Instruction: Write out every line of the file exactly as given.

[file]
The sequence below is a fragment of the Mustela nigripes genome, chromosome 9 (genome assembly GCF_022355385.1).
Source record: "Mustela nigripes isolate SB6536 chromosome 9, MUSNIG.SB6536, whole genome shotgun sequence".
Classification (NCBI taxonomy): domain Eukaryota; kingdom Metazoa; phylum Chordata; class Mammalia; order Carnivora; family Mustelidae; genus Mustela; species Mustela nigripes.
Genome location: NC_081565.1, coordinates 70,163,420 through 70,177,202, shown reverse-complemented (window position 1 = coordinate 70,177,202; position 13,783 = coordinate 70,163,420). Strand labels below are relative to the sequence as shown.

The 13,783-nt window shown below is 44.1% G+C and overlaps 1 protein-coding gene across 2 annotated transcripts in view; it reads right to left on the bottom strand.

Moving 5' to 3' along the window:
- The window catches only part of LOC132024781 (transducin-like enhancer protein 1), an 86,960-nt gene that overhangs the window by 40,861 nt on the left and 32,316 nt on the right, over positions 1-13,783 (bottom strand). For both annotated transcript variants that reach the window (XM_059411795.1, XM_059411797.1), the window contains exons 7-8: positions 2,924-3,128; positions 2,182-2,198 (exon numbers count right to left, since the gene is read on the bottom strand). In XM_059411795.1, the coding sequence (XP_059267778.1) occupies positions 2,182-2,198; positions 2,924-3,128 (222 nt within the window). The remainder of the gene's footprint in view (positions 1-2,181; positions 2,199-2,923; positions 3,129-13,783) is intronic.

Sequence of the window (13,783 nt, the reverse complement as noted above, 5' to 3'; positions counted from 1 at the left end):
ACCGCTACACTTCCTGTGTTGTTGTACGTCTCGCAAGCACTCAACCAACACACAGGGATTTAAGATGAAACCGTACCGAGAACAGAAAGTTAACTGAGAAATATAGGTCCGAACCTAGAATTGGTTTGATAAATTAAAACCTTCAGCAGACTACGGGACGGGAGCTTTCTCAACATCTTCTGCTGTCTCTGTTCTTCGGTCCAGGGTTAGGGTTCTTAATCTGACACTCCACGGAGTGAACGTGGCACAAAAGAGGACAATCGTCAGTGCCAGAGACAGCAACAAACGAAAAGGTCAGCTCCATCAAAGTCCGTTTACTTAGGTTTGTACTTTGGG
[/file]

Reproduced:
The sequence below is a fragment of the Mustela nigripes genome, chromosome 9 (genome assembly GCF_022355385.1).
Source record: "Mustela nigripes isolate SB6536 chromosome 9, MUSNIG.SB6536, whole genome shotgun sequence".
Classification (NCBI taxonomy): domain Eukaryota; kingdom Metazoa; phylum Chordata; class Mammalia; order Carnivora; family Mustelidae; genus Mustela; species Mustela nigripes.
Genome location: NC_081565.1, coordinates 70,163,420 through 70,177,202, shown reverse-complemented (window position 1 = coordinate 70,177,202; position 13,783 = coordinate 70,163,420). Strand labels below are relative to the sequence as shown.

The 13,783-nt window shown below is 44.1% G+C and overlaps 1 protein-coding gene across 2 annotated transcripts in view; it reads right to left on the bottom strand.

Moving 5' to 3' along the window:
- The window catches only part of LOC132024781 (transducin-like enhancer protein 1), an 86,960-nt gene that overhangs the window by 40,861 nt on the left and 32,316 nt on the right, over positions 1-13,783 (bottom strand). For both annotated transcript variants that reach the window (XM_059411795.1, XM_059411797.1), the window contains exons 7-8: positions 2,924-3,128; positions 2,182-2,198 (exon numbers count right to left, since the gene is read on the bottom strand). In XM_059411795.1, the coding sequence (XP_059267778.1) occupies positions 2,182-2,198; positions 2,924-3,128 (222 nt within the window). The remainder of the gene's footprint in view (positions 1-2,181; positions 2,199-2,923; positions 3,129-13,783) is intronic.

Sequence of the window (13,783 nt, the reverse complement as noted above, 5' to 3'; positions counted from 1 at the left end):
ACCGCTACACTTCCTGTGTTGTTGTACGTCTCGCAAGCACTCAACCAACACACAGGGATTTAAGATGAAACCGTACCGAGAACAGAAAGTTAACTGAGAAATATAGGTCCGAACCTAGAATTGGTTTGATAAATTAAAACCTTCAGCAGACTACGGGACGGGAGCTTTCTCAACATCTTCTGCTGTCTCTGTTCTTCGGTCCAGGGTTAGGGTTCTTAATCTGACACTCCACGGAGTGAACGTGGCACAAAAGAGGACAATCGTCAGTGCCAGAGACAGCAACAAACGAAAAGGTCAGCTCCATCAAAGTCCGTTTACTTAGGTTTGTACTTTGGG